Being Black before being a journalist
In one of our recent lectures, we discussed what could be considered an ethical dilemma for our editorial board. 15 faculty members from the Missouri School of Journalism recently signed a letter condemning MU Chancellor and UM System President Mun Choi’s lack of transparency and recent actions that discourage dissent in the university community.
What this conversation evolved into became a conversation of when journalists and editors are able to express an opinion, if ever. Political opinions came to the table as well, and inevitably, supporting Black Lives Matter. It’s not the first time the editorial board has alluded to this topic.
There are several journalists (read: white journalists) I know who view supporting Black Lives Matter publicly, as a news practitioner, to be the wrong move. This is because they view it as too political of a stance, and worry about how it could damage their reputation/ability to do their jobs. I understand those concerns, believe me, I do. And I know those people have good hearts, so I try not to fault them for this stance.
I do find myself in this weird position though, where I am not afforded the same luxury as my non-Black colleagues. They have the privilege of putting their identity as a journalist before their identity as a white person. I’ve never been offered that luxury. I have been, and will always be, a black woman before I am a journalist. That’s how I see myself, and that’s how the world sees me. So I take extra offense when people consider the stance that my life matters as “too political” to back publicly.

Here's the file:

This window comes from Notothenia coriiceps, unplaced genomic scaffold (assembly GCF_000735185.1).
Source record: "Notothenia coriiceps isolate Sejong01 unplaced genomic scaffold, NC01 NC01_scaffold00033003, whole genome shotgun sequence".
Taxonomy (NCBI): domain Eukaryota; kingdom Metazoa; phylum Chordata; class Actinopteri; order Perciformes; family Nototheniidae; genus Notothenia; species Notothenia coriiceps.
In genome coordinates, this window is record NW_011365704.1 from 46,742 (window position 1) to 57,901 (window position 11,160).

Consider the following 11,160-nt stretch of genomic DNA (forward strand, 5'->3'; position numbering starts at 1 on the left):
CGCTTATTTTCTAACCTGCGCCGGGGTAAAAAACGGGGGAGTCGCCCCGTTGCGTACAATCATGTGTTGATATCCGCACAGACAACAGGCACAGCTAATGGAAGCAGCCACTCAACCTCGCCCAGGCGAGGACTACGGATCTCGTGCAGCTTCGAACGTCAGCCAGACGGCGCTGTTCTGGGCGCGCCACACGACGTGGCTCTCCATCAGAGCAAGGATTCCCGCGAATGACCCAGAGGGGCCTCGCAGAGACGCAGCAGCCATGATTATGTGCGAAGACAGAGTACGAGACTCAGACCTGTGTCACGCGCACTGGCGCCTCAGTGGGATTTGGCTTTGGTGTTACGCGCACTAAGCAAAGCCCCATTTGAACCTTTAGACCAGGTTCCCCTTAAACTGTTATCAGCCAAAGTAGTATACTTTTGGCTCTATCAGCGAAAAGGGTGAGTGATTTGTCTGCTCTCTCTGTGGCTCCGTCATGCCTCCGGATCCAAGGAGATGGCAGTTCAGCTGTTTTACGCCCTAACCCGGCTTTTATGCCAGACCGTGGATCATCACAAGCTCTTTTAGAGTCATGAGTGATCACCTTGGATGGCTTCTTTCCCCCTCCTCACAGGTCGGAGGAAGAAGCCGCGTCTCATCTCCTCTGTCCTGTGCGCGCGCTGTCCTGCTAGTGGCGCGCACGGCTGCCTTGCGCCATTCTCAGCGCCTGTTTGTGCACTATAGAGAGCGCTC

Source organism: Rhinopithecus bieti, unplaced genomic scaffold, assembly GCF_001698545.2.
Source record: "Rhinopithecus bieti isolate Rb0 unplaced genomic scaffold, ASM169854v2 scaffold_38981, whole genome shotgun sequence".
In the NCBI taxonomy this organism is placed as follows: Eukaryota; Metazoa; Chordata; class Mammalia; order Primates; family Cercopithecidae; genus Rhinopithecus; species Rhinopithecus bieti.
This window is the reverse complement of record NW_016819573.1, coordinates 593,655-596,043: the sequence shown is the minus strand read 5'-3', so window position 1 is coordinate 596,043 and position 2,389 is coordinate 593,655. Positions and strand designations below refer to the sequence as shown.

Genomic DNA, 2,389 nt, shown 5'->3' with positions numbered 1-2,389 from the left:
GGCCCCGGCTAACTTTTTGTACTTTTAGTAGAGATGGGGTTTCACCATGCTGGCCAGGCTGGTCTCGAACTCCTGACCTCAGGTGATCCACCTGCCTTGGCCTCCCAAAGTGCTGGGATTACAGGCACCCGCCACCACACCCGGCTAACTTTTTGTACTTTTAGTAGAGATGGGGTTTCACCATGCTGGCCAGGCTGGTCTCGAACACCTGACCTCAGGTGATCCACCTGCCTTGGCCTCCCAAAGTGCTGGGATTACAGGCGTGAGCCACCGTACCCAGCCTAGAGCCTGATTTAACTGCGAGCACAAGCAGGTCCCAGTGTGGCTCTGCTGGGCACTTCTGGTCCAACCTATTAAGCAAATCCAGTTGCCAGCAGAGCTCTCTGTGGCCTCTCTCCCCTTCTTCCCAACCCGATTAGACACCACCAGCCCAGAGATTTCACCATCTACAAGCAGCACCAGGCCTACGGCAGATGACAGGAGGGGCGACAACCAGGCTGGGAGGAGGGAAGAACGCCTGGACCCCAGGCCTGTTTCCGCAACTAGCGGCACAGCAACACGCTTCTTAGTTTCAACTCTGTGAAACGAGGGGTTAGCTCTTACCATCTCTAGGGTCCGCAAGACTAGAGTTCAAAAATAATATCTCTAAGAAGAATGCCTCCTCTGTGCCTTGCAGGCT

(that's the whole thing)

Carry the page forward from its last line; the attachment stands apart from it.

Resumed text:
Very time I think I can put this thought away, something else happens. This week, that was the Breonna Taylor verdict. I know that people don’t see themselves reflected in her face the way I do. But I worry that disparity keeps us from making the progress we need.
I certainly have other thoughts to share about my experience as a black journalist -- but those are words for another time.